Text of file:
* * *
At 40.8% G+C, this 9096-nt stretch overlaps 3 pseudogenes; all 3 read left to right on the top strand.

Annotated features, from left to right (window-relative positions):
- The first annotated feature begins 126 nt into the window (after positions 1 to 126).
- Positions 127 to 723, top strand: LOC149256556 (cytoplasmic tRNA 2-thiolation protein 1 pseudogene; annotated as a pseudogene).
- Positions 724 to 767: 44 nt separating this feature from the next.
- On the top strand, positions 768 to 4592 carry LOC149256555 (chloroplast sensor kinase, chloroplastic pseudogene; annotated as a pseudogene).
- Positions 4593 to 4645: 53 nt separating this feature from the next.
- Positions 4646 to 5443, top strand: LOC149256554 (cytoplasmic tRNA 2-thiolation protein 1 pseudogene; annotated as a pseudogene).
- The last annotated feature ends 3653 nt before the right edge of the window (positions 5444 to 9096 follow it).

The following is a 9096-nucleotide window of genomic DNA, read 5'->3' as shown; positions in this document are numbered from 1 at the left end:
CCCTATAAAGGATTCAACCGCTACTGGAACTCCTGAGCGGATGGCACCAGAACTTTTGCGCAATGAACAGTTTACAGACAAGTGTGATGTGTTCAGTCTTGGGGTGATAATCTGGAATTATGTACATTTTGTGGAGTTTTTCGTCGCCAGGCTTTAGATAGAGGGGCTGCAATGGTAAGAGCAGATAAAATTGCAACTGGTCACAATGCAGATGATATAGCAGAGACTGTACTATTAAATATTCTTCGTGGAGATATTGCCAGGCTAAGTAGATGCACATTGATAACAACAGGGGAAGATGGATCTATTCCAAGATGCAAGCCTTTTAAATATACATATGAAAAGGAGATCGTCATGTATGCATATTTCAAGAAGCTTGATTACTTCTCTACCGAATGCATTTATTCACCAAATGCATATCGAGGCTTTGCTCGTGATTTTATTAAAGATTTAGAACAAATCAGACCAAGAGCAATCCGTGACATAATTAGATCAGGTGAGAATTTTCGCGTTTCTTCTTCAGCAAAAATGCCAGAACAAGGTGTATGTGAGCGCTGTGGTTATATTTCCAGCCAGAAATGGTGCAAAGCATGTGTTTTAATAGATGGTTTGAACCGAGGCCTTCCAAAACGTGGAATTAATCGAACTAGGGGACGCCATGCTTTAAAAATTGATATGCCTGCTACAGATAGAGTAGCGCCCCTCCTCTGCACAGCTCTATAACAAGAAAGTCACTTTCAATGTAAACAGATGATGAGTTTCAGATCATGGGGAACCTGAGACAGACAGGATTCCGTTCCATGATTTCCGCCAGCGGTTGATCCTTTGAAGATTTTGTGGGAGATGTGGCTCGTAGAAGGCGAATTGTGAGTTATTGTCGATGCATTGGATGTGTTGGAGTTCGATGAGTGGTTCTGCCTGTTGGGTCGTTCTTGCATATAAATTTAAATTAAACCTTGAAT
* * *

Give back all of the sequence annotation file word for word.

At 40.8% G+C, this 9096-nt stretch overlaps 3 pseudogenes; all 3 read left to right on the top strand.

Annotated features, from left to right (window-relative positions):
- The first annotated feature begins 126 nt into the window (after positions 1 to 126).
- Positions 127 to 723, top strand: LOC149256556 (cytoplasmic tRNA 2-thiolation protein 1 pseudogene; annotated as a pseudogene).
- Positions 724 to 767: 44 nt separating this feature from the next.
- On the top strand, positions 768 to 4592 carry LOC149256555 (chloroplast sensor kinase, chloroplastic pseudogene; annotated as a pseudogene).
- Positions 4593 to 4645: 53 nt separating this feature from the next.
- Positions 4646 to 5443, top strand: LOC149256554 (cytoplasmic tRNA 2-thiolation protein 1 pseudogene; annotated as a pseudogene).
- The last annotated feature ends 3653 nt before the right edge of the window (positions 5444 to 9096 follow it).

The following is a 9096-nucleotide window of genomic DNA, read 5'->3' as shown; positions in this document are numbered from 1 at the left end:
CCCTATAAAGGATTCAACCGCTACTGGAACTCCTGAGCGGATGGCACCAGAACTTTTGCGCAATGAACAGTTTACAGACAAGTGTGATGTGTTCAGTCTTGGGGTGATAATCTGGAATTATGTACATTTTGTGGAGTTTTTCGTCGCCAGGCTTTAGATAGAGGGGCTGCAATGGTAAGAGCAGATAAAATTGCAACTGGTCACAATGCAGATGATATAGCAGAGACTGTACTATTAAATATTCTTCGTGGAGATATTGCCAGGCTAAGTAGATGCACATTGATAACAACAGGGGAAGATGGATCTATTCCAAGATGCAAGCCTTTTAAATATACATATGAAAAGGAGATCGTCATGTATGCATATTTCAAGAAGCTTGATTACTTCTCTACCGAATGCATTTATTCACCAAATGCATATCGAGGCTTTGCTCGTGATTTTATTAAAGATTTAGAACAAATCAGACCAAGAGCAATCCGTGACATAATTAGATCAGGTGAGAATTTTCGCGTTTCTTCTTCAGCAAAAATGCCAGAACAAGGTGTATGTGAGCGCTGTGGTTATATTTCCAGCCAGAAATGGTGCAAAGCATGTGTTTTAATAGATGGTTTGAACCGAGGCCTTCCAAAACGTGGAATTAATCGAACTAGGGGACGCCATGCTTTAAAAATTGATATGCCTGCTACAGATAGAGTAGCGCCCCTCCTCTGCACAGCTCTATAACAAGAAAGTCACTTTCAATGTAAACAGATGATGAGTTTCAGATCATGGGGAACCTGAGACAGACAGGATTCCGTTCCATGATTTCCGCCAGCGGTTGATCCTTTGAAGATTTTGTGGGAGATGTGGCTCGTAGAAGGCGAATTGTGAGTTATTGTCGATGCATTGGATGTGTTGGAGTTCGATGAGTGGTTCTGCCTGTTGGGTCGTTCTTGCATATAAATTTAAATTAAACCTTGAAT